The team’s structure consists of nine display pilots, a tour which lasts for three years before the pilots return to regular frontline operations. The pilots are from fast-jet squadrons, having served on frontline combat aircraft, such as the Eurofighter Typhoon, Lockheed Martin F-35B Lightning II or the Panavia Tornado. Also present is a team manager, an RAF officer who holds the rank of Wing Commander; a supervisor (dubbed “Red 10”); who commentates the team’s displays and supervises flight safety during them. These officers are joined by roughly 90 staff members, including engineers and technicians, known as “the Blues” due to their blue flying suits. Ten engineers are selected to form a sub-team named “Circus.” These engineers fly in the Hawk’s passenger seat to airfields where the team stages displays. “Circus” members spend a season working with a designated pilot, servicing and preparing that pilot’s aircraft before and after each flight.

In 55 years, the Red Arrows have become a British pop culture icon. Whether it’s a flypast over Buckingham Palace or a display at a airshow, the team rarely fails to attract and hold the attention of audiences. It has been a focal point of key historical moments that promote the UK and British industry, like the famous flypast with Concorde for the Queen’s Golden Jubilee in 2002. “The highlight – Concorde flying low with nine RAF Red Arrows Hawk jets streaming red, white and blue smoke over the Palace roof – brought cheers so loud the roar of the engines was barely audible[iv]” (Davies, C: 2002). This demonstrates how the team’s international reception is perceived by the media as representatives of the UK, not just militarily or industrially, but as a national symbol. This is due to it having developed into a more symbolic representation of the country as oppose to just being a military aerobatic team, the US Air Force Thunderbirds have done this similarly in the US.[v]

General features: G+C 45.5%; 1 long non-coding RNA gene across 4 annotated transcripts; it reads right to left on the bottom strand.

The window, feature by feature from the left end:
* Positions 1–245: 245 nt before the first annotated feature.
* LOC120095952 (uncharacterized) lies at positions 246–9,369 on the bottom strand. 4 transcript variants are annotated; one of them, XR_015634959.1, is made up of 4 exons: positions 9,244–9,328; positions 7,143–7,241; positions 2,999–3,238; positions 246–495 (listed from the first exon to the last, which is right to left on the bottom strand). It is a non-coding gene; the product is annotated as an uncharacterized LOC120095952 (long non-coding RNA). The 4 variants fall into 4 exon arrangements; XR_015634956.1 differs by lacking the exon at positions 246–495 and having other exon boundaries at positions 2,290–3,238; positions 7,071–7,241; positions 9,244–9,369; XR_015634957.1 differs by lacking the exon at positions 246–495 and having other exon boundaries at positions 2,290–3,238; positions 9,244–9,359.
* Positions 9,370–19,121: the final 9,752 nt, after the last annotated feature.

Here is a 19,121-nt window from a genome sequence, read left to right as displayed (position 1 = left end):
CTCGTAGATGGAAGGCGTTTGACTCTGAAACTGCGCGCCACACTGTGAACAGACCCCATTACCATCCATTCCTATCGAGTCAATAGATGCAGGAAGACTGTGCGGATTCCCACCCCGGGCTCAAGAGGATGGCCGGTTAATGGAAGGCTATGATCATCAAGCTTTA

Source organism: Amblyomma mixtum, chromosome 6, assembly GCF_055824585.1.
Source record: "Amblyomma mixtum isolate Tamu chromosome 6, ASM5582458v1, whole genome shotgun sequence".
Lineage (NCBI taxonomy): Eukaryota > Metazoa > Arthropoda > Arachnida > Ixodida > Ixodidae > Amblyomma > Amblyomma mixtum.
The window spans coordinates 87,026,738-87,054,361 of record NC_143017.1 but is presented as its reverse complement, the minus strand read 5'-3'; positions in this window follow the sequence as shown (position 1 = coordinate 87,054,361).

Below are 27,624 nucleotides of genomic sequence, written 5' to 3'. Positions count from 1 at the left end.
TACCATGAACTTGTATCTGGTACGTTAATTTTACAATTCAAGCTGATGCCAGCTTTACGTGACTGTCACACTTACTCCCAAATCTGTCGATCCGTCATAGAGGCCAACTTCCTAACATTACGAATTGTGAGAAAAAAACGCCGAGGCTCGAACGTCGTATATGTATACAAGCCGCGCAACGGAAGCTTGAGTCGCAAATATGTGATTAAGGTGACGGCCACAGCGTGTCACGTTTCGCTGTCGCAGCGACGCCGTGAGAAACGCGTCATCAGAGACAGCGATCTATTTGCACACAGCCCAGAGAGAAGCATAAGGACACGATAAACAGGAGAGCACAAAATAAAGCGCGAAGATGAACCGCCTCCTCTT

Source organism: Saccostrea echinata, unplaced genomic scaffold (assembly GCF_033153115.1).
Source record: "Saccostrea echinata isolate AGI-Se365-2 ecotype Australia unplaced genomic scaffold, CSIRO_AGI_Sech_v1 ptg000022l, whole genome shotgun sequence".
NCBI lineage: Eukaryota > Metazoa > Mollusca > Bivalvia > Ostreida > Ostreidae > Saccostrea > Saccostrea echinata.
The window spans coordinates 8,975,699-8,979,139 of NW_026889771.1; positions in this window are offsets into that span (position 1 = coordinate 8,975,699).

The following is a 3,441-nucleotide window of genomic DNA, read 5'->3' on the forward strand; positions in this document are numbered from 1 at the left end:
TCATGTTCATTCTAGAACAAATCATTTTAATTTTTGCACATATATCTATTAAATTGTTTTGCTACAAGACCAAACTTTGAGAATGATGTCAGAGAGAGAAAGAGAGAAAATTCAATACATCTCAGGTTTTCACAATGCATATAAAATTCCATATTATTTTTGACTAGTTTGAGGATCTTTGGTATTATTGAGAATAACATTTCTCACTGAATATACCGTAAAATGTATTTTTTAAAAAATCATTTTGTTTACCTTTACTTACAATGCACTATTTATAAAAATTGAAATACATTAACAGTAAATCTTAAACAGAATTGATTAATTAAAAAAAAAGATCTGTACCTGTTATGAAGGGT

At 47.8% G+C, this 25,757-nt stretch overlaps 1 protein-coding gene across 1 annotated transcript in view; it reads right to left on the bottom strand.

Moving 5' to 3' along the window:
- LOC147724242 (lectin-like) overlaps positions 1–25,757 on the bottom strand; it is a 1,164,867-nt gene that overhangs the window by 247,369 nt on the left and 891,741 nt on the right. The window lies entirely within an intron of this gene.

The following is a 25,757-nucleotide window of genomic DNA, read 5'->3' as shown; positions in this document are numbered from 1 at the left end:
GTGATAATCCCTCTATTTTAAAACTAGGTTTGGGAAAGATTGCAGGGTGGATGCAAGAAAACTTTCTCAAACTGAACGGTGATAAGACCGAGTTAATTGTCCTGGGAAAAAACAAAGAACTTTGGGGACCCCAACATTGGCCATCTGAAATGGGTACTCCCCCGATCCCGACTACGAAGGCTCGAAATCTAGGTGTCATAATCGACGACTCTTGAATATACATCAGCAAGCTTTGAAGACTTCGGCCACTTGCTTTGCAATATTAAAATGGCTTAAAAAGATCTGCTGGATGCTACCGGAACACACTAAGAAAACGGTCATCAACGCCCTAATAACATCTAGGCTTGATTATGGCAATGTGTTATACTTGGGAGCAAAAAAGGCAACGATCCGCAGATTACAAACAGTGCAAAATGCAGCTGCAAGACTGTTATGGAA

The RAFAT Red Arrows displaying at the RAF Cosford Airshow 2018. Image – Khalem Chapman ©.

The Oxford English Dictionary refers to teamwork as “the combined action of a group, especially when effective and efficient.[vi] Teamwork is valuable in any workplace, but in a military environment it is a strong requirement. Military divisions require teamwork for them to work to their full, effective potential, whether it’s an infantry unit on the frontline or close formation flying in the RAF. “For many people, the RAF Red Arrows are the epitome of effective teamwork: co-ordinated, assured, capable of reaching seemingly unattainable goals[vii]” (Owen, H: 1996). This is shown in the team’s public displays which are performed flawlessly. Some manoeuvres see the nine aircraft flying six feet apart, demonstrating expertise which requires a lot of training, co-ordination and communication, all key elements of teamwork.